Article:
Everbody's Golf VR PS4 psvr Review

Everybody’s Golf VR Review

Everybodys-golf-vr-review

The more serene side of sport lends itself well to VR. Hustle Kings showed that Pool was a good fit, and Headmaster brought a simple specific aspect of football to life with a fun twist on heading the ball. Golf then, would seem like a smart decision as the basis for a VR game, and with Everybody’s Golf VR, a famously accessible golf series comes to PSVR with every chance of success. As long as it can find a way to adapt the dexterity and detail behind the art of swinging a club.

Everybody’s Golf VR keeps things simple and streamlined

For Everybody’s Golf VR, developer Clap Hanz has stripped back all the delightfully goofy extras found in the last regular game, and kept things explicitly simple to start with. Your only options when beginning the game are to use the practice range or play three random holes from the starting course. This proves to be a sensible move as you quite literally get to grips with golfing in VR.

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Everybody’s Golf is quite the looker on PSVR, as it turns out

Using either a regular Dual Shock 4 or a Move wand as your club (the Move wand definitely being the more intuitive choice), you use the three-dimensional space to judge exactly where and how to hit the ball. Thankfully the starting set of club and ball don’t require any extreme power or movement to drive a ball long distances, rather, the power is interpreted to some degree. This may disorientate anyone especially used to handling a golf club in real life, but for a more casual audience Everybody’s Golf has always catered for, it reduces both strain on your arms and the risk of accidentally uppercutting a light fitting.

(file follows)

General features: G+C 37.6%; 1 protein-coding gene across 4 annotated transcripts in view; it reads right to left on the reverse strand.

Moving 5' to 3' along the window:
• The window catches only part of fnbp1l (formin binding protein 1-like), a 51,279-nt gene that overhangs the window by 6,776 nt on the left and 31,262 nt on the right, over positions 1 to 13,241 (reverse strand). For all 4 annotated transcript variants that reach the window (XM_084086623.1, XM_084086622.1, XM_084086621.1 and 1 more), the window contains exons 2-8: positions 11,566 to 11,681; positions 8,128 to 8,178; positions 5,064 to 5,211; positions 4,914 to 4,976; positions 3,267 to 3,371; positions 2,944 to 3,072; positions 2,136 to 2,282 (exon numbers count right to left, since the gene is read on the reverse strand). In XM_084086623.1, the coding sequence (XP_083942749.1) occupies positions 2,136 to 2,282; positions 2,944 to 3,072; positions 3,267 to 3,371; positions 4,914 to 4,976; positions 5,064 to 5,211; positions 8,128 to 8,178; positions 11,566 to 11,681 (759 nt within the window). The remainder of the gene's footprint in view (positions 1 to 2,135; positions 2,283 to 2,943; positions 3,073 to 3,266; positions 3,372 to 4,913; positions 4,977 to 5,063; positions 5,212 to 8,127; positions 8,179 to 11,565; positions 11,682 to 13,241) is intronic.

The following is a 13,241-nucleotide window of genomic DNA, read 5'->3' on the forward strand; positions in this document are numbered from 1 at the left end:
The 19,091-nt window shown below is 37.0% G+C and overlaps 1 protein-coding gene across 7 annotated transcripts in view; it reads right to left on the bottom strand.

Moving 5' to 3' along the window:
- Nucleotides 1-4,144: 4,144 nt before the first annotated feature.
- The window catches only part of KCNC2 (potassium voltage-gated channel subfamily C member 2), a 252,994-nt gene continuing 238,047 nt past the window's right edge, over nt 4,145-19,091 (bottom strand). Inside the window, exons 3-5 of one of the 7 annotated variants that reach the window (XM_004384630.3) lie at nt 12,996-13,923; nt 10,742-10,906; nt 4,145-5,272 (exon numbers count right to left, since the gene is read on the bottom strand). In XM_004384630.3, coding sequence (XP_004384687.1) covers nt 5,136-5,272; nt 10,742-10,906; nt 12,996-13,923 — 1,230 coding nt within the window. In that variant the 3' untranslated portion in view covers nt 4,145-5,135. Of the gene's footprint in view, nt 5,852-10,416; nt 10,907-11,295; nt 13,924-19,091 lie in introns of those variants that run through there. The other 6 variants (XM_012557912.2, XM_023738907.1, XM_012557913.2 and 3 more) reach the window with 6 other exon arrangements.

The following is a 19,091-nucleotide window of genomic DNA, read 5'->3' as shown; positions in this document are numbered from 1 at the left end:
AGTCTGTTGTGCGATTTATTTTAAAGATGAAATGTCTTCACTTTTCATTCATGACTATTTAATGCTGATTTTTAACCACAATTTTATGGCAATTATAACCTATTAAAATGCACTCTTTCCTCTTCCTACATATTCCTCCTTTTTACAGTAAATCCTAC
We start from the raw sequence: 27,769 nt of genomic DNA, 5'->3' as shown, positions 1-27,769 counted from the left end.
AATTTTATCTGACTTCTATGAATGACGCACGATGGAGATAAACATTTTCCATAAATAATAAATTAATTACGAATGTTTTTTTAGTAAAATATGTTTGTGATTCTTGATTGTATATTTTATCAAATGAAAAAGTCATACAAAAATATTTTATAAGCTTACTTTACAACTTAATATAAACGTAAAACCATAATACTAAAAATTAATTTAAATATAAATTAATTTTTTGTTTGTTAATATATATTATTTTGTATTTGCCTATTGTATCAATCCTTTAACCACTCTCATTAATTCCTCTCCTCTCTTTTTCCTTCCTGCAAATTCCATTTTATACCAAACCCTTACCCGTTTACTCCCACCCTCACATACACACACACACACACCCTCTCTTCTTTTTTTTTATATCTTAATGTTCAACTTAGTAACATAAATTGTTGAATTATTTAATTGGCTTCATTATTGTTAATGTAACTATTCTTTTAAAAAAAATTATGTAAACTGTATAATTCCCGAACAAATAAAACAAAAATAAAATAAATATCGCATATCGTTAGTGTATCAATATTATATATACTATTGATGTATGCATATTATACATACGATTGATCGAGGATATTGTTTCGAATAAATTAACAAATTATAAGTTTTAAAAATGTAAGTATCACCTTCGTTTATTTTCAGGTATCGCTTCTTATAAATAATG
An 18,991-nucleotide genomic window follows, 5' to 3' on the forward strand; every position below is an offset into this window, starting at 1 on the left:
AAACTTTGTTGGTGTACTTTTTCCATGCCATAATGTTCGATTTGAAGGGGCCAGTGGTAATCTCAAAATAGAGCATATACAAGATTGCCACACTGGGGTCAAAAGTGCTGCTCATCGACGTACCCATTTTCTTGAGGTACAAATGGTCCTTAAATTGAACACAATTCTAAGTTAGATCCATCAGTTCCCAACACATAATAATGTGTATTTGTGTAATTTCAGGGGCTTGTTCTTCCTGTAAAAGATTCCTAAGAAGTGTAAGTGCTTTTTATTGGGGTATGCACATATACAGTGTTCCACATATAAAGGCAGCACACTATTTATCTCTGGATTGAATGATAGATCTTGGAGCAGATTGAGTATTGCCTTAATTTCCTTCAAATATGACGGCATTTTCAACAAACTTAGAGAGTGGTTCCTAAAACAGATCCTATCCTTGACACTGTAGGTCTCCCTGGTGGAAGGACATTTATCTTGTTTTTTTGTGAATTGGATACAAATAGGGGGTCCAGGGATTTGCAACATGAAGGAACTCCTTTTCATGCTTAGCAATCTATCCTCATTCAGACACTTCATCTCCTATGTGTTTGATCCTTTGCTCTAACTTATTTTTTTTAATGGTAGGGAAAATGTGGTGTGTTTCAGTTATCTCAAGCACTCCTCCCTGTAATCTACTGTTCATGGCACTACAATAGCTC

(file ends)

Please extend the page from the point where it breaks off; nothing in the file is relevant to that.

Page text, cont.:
Before committing to a shot, the game puts you in a practice swing state, you use this to gauge where exactly your swing could send the ball. A quick tap of the square button and you switch to play mode where you assess the course ahead of you and make that final choice of how to hit the ball.

Instead of Everybody’s Golf’s shot power bars and timed button presses, it’s a natural evolution of the analogue stick swing system, and far closer to the actual swing of a club. It could have been an intimidating change of dynamic, but when you first hit a 200 yard drive straight and true for the first time, Everybody’s Golf lives up to its name and makes you feel like a far better golfer than you probably are.

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As in previous games, a variety of different, play-affecting clubs and modifiers are available

VR really does add a lot to the Everybody’s Golf. You can see the lay of the land in a way a flat screen cannot interpret and it gives a better idea of what may help and hinder your shot. You can see the strength of the wind (a mini-map in the right-hand corner of your view does also show this if you prefer) thanks to the visual flair Everybody’s Golf VR employs, you can tell just how much roll there is on a putt. Simply put, you have more control over every aspect of the experience and that is perhaps the most refreshing thing to happen to Everybody’s Golf in a long time.